Repurposing chlorpromazine and its metabolites for antituberculosis drug discovery

Doctoral Thesis


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University of Cape Town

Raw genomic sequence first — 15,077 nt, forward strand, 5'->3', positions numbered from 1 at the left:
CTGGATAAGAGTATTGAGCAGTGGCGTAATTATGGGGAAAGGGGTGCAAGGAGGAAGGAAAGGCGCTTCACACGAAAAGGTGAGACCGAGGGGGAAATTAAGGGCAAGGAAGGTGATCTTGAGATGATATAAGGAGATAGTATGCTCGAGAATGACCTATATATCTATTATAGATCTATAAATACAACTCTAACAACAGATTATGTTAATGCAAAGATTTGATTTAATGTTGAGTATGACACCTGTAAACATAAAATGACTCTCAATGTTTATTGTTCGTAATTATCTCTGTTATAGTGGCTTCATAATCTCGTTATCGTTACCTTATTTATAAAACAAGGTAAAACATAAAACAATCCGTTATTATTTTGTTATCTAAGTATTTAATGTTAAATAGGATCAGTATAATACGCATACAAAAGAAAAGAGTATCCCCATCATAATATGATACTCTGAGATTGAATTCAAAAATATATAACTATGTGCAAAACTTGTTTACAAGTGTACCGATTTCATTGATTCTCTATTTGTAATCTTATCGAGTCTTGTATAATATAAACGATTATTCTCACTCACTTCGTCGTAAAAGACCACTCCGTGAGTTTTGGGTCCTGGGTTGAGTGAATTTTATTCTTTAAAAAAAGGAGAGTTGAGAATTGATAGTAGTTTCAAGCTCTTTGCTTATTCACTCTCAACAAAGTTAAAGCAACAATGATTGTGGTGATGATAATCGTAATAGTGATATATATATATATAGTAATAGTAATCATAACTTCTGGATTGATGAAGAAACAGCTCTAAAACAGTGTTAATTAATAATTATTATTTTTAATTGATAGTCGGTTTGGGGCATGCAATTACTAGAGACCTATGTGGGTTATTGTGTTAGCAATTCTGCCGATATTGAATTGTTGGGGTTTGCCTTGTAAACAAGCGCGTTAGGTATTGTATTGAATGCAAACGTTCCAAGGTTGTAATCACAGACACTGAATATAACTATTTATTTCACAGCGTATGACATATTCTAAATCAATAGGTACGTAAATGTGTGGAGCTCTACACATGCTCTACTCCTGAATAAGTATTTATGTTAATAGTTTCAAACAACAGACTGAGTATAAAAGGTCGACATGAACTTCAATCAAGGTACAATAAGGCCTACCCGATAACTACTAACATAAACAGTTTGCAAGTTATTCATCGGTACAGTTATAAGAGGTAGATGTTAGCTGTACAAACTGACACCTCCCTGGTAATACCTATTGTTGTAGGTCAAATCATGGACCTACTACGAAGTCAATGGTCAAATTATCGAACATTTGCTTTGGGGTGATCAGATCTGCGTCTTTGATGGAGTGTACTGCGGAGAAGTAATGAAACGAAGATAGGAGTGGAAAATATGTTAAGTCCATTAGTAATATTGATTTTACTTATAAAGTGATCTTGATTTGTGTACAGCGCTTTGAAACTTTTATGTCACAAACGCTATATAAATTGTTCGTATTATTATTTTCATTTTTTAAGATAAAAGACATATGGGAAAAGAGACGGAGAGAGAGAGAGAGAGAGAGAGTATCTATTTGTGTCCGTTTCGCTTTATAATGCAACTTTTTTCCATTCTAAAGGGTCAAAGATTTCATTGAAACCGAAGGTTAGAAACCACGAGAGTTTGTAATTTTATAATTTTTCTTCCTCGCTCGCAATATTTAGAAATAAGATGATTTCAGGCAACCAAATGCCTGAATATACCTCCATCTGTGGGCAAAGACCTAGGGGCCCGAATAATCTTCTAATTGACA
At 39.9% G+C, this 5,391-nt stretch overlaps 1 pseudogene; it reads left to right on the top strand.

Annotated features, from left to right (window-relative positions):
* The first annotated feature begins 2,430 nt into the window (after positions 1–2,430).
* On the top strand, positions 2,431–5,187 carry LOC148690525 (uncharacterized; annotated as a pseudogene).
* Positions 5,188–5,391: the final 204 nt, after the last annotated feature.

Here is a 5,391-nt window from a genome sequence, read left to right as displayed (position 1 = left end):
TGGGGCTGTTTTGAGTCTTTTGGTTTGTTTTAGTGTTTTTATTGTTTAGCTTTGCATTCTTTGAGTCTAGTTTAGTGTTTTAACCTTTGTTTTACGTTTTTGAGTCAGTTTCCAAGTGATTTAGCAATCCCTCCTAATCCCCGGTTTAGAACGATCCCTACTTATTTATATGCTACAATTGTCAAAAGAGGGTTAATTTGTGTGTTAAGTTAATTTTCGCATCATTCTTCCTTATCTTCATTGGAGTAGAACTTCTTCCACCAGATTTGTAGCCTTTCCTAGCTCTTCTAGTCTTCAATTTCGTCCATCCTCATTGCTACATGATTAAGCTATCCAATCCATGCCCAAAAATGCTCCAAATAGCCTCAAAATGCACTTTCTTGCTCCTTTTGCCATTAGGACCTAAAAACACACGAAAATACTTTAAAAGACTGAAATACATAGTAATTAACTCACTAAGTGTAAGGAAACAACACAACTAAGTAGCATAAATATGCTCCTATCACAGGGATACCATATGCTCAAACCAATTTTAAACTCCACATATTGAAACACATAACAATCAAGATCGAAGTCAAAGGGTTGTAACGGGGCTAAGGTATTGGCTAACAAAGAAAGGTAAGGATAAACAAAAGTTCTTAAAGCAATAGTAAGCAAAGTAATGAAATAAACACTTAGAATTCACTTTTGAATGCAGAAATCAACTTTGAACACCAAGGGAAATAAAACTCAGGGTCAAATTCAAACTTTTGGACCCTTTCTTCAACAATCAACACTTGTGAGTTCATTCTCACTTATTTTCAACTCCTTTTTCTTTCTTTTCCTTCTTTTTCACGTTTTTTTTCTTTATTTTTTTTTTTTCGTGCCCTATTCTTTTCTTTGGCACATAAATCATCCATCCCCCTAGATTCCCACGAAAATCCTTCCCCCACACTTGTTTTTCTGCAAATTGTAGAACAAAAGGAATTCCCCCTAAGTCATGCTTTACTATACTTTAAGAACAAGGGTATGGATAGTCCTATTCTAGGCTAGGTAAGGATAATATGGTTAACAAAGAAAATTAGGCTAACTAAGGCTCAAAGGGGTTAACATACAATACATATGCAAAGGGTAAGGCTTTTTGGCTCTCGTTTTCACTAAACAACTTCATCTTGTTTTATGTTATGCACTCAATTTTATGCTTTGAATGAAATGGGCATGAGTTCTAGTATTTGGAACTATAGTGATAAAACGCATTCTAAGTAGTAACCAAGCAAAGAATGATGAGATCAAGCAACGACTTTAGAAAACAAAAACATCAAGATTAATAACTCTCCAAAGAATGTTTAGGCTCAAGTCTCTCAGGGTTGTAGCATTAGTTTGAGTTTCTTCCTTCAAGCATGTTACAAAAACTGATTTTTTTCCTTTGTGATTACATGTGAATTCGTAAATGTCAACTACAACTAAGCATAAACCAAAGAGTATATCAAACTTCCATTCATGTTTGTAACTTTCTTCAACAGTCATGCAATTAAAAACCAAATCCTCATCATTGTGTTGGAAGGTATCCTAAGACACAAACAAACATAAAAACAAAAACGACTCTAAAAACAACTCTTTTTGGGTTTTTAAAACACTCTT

New chemotherapeutics are urgently needed to combat Mycobacterium tuberculosis (Mtb), the causative agent of tuberculosis (TB). The development of compounds that could potentiate the activity of known antimycobacterial drugs is a relatively unexplored approach to new TB drug discovery. This study aimed to generate metabolites of chlorpromazine (CPZ), a phenothiazine with demonstrated in vitro activity against Mtb, and to investigate their potential utility in combination with anti-TB drugs. 7-HydroxyCPZ (M2), CPZ-N-oxide (M3), CPZ sulfoxide (M1), nor-CPZ (M5), nor-CPZ sulfoxide (M6b) and CPZ-N-S-dioxide (M4b) were generated from CPZ using various biotransformation systems and identified by Liquid Chromatography - Mass Spectrometry (LC/MS). The identity of M2 was confirmed with reference to a 7-hydroxyCPZ standard. M3, M1, M5, M6b and M4b were synthesized de novo and used to identify the metabolites generated in the biotransformation samples. Individually, CPZ and its metabolites (M2, M3, M5) were weakly active (MIC99 >50μM) against M. smegmatis (Msm) and Mtb while M1, M6b & M4b did not exhibit a MIC99 even at very high concentrations. Generally, an improvement in activity was observed where CPZ or its metabolites were used in combination with known anti-TB drugs. The combinations that exhibited a fractional inhibition concentration index (FICI) of < 0.5 were defined as synergistic. A combination of M2 and spectinomycin (SPEC) exhibited the highest synergism against Msm (FICI 0.19) and Mtb (FICI 0.13). In vitro assays established that CPZ and M2 are bactericidal against Mtb whereas M3 and M5 are bacteriostatic on their own. In combination assays, the use of RIF with M3 and M5, bedaquiline (BDQ) with M2, and SPEC with M3 were bactericidal. At 140μM, CPZ and M1, M2, M3 treated samples exhibited a 2-fold up-regulation of the cydA (Rv1623c) gene which encodes an essential subunit of the cytochrome bd-type menaquinol oxidase in Mtb. The same observation was made for RIF/M2 and RIF/M5 treated samples. These results suggest that the metabolites retain the mechanism of action (MoA) as the parental CPZ. The Mtb 16S rRNA gene, rrs (MTB000019) was identified as the biological target for SPEC. This brought into perspective the underlying mechanisms at play when SPEC is used in combination with CPZ, its metabolites or other drugs, against mycobacteria. This study establishes the utility of combination assays in confirming the active metabolite(s) of known drugs and provides proof of concept data to support follow-up investigations of CPZ and its metabolites as potential compounds for novel combination therapies for anti-TB drug development.

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